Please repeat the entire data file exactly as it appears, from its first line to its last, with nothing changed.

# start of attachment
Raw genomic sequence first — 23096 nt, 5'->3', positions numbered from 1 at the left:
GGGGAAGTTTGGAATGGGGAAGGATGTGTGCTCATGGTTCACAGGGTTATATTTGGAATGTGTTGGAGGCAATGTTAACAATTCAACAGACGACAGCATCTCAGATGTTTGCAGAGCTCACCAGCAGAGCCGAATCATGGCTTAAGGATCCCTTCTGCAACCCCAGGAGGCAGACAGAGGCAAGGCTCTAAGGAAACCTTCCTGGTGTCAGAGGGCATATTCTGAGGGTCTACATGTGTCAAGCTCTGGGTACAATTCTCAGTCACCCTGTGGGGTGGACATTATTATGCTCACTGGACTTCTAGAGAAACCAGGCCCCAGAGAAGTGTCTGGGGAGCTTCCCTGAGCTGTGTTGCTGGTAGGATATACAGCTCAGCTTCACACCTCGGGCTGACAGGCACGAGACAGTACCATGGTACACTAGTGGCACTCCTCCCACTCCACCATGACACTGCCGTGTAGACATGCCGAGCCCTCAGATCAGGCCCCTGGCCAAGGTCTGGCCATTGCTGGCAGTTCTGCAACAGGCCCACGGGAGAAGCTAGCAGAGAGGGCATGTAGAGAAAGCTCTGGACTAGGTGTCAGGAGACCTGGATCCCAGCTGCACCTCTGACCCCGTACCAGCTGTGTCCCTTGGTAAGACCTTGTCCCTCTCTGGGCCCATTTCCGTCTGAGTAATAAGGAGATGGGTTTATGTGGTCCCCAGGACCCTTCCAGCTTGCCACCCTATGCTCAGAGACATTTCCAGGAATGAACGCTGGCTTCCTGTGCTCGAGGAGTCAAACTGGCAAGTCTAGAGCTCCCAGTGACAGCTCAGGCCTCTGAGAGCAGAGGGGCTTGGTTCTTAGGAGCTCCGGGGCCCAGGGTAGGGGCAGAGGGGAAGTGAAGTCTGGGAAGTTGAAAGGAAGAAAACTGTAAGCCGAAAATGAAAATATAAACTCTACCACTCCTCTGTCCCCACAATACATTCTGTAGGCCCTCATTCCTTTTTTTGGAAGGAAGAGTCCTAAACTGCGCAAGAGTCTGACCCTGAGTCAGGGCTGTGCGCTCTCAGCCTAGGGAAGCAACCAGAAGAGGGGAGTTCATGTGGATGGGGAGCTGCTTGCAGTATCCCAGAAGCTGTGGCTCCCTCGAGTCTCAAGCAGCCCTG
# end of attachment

Raw genomic sequence first — 23096 nt, 5'->3', positions numbered from 1 at the left:
GGGGAAGTTTGGAATGGGGAAGGATGTGTGCTCATGGTTCACAGGGTTATATTTGGAATGTGTTGGAGGCAATGTTAACAATTCAACAGACGACAGCATCTCAGATGTTTGCAGAGCTCACCAGCAGAGCCGAATCATGGCTTAAGGATCCCTTCTGCAACCCCAGGAGGCAGACAGAGGCAAGGCTCTAAGGAAACCTTCCTGGTGTCAGAGGGCATATTCTGAGGGTCTACATGTGTCAAGCTCTGGGTACAATTCTCAGTCACCCTGTGGGGTGGACATTATTATGCTCACTGGACTTCTAGAGAAACCAGGCCCCAGAGAAGTGTCTGGGGAGCTTCCCTGAGCTGTGTTGCTGGTAGGATATACAGCTCAGCTTCACACCTCGGGCTGACAGGCACGAGACAGTACCATGGTACACTAGTGGCACTCCTCCCACTCCACCATGACACTGCCGTGTAGACATGCCGAGCCCTCAGATCAGGCCCCTGGCCAAGGTCTGGCCATTGCTGGCAGTTCTGCAACAGGCCCACGGGAGAAGCTAGCAGAGAGGGCATGTAGAGAAAGCTCTGGACTAGGTGTCAGGAGACCTGGATCCCAGCTGCACCTCTGACCCCGTACCAGCTGTGTCCCTTGGTAAGACCTTGTCCCTCTCTGGGCCCATTTCCGTCTGAGTAATAAGGAGATGGGTTTATGTGGTCCCCAGGACCCTTCCAGCTTGCCACCCTATGCTCAGAGACATTTCCAGGAATGAACGCTGGCTTCCTGTGCTCGAGGAGTCAAACTGGCAAGTCTAGAGCTCCCAGTGACAGCTCAGGCCTCTGAGAGCAGAGGGGCTTGGTTCTTAGGAGCTCCGGGGCCCAGGGTAGGGGCAGAGGGGAAGTGAAGTCTGGGAAGTTGAAAGGAAGAAAACTGTAAGCCGAAAATGAAAATATAAACTCTACCACTCCTCTGTCCCCACAATACATTCTGTAGGCCCTCATTCCTTTTTTTGGAAGGAAGAGTCCTAAACTGCGCAAGAGTCTGACCCTGAGTCAGGGCTGTGCGCTCTCAGCCTAGGGAAGCAACCAGAAGAGGGGAGTTCATGTGGATGGGGAGCTGCTTGCAGTATCCCAGAAGCTGTGGCTCCCTCGAGTCTCAAGCAGCCCTG